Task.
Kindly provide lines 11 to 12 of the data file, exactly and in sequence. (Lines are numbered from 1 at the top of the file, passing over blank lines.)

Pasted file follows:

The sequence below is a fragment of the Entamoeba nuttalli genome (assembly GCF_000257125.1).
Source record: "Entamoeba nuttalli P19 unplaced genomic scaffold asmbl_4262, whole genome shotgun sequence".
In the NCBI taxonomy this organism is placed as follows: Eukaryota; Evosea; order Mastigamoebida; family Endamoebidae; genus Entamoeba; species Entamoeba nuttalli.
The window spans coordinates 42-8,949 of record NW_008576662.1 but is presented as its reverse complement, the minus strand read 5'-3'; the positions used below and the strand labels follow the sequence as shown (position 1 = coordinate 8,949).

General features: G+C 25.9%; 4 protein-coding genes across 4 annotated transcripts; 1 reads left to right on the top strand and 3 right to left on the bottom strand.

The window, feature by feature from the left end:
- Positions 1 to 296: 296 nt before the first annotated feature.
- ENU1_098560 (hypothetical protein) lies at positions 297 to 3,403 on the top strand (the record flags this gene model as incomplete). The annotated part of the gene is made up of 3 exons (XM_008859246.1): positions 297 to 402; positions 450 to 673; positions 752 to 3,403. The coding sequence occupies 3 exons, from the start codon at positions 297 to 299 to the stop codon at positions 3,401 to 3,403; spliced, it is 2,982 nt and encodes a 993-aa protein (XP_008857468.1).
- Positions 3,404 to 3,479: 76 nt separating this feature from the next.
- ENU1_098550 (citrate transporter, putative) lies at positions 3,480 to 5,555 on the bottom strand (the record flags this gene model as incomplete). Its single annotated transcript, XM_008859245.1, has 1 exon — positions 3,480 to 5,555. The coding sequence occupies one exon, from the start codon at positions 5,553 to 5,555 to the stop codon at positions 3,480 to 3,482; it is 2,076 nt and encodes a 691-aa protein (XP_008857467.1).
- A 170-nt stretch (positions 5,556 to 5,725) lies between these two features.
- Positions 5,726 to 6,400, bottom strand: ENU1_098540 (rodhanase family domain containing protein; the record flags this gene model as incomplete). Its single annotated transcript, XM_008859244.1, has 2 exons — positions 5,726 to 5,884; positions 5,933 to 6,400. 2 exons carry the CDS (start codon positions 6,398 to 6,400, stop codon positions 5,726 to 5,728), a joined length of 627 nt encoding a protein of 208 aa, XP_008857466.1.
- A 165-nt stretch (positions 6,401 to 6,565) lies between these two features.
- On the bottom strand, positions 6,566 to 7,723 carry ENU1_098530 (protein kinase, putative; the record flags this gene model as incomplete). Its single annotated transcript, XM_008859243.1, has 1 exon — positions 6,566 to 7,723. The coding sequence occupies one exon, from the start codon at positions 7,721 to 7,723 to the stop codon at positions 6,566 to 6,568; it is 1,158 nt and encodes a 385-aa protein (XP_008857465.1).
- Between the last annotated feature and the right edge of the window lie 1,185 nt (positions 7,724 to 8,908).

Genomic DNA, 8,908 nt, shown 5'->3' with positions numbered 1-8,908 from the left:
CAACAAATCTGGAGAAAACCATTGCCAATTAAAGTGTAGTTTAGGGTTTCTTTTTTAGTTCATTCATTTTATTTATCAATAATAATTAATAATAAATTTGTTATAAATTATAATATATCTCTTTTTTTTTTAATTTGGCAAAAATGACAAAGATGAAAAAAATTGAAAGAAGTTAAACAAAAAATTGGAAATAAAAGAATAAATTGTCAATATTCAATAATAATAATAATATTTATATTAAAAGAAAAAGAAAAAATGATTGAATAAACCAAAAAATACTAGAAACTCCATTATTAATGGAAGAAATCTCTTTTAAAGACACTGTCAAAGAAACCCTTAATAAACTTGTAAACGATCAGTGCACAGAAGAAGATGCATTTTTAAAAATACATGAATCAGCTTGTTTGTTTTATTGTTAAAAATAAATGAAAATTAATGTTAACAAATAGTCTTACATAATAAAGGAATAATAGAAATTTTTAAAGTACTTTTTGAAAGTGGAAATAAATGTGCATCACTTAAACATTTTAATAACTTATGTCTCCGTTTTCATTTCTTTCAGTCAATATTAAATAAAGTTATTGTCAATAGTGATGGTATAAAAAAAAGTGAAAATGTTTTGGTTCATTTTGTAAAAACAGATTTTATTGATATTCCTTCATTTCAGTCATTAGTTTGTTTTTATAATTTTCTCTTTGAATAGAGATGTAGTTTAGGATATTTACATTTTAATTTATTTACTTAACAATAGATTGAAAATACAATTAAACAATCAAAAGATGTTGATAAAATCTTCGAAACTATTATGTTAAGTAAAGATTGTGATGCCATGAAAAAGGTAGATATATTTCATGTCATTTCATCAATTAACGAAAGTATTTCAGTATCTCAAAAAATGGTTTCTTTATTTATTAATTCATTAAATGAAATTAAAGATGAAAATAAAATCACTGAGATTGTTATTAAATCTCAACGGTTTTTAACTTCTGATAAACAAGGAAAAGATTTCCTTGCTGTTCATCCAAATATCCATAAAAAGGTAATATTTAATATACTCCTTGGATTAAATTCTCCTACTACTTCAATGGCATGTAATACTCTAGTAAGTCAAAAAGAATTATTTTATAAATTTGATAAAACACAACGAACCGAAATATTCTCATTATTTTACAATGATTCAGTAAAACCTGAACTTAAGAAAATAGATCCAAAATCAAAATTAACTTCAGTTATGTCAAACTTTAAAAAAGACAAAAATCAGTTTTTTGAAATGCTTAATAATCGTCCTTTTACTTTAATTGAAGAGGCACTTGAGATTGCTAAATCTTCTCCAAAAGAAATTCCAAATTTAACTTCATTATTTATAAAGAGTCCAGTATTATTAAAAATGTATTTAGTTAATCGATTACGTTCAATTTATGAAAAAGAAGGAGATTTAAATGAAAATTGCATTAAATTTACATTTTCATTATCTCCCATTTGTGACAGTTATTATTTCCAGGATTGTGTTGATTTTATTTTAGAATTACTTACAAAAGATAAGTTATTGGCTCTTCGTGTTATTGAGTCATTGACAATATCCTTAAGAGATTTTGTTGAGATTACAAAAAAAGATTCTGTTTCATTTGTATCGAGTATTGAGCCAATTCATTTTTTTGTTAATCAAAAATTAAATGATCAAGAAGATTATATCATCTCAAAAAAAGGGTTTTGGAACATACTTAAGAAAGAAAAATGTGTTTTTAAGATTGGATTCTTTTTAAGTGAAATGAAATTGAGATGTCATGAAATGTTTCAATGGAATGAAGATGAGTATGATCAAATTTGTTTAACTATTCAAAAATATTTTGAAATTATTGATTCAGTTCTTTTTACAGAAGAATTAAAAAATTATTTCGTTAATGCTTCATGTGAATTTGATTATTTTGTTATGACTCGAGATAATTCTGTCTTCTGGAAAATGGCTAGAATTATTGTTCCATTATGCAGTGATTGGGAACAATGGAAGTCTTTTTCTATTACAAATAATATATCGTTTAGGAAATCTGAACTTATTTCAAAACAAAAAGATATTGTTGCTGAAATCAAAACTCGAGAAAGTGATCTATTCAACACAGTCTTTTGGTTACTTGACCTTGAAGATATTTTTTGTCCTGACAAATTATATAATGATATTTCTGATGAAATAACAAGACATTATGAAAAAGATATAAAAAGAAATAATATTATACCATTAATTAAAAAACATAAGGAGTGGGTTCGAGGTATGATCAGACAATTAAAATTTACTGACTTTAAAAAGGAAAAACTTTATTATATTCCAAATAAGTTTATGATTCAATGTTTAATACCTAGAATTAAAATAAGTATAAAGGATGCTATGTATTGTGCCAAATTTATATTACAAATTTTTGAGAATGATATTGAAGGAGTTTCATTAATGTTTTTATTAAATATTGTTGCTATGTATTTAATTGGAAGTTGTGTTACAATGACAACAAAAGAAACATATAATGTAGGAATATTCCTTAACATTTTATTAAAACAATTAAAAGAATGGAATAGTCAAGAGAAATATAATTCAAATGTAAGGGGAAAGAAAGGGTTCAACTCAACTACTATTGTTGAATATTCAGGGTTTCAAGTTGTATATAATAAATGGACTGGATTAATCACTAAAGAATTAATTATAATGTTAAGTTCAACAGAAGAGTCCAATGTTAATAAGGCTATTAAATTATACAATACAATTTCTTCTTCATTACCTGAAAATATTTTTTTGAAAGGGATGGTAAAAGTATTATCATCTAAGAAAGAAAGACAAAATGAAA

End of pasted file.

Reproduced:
- A 170-nt stretch (positions 5,556 to 5,725) lies between these two features.
- Positions 5,726 to 6,400, bottom strand: ENU1_098540 (rodhanase family domain containing protein; the record flags this gene model as incomplete). Its single annotated transcript, XM_008859244.1, has 2 exons — positions 5,726 to 5,884; positions 5,933 to 6,400. 2 exons carry the CDS (start codon positions 6,398 to 6,400, stop codon positions 5,726 to 5,728), a joined length of 627 nt encoding a protein of 208 aa, XP_008857466.1.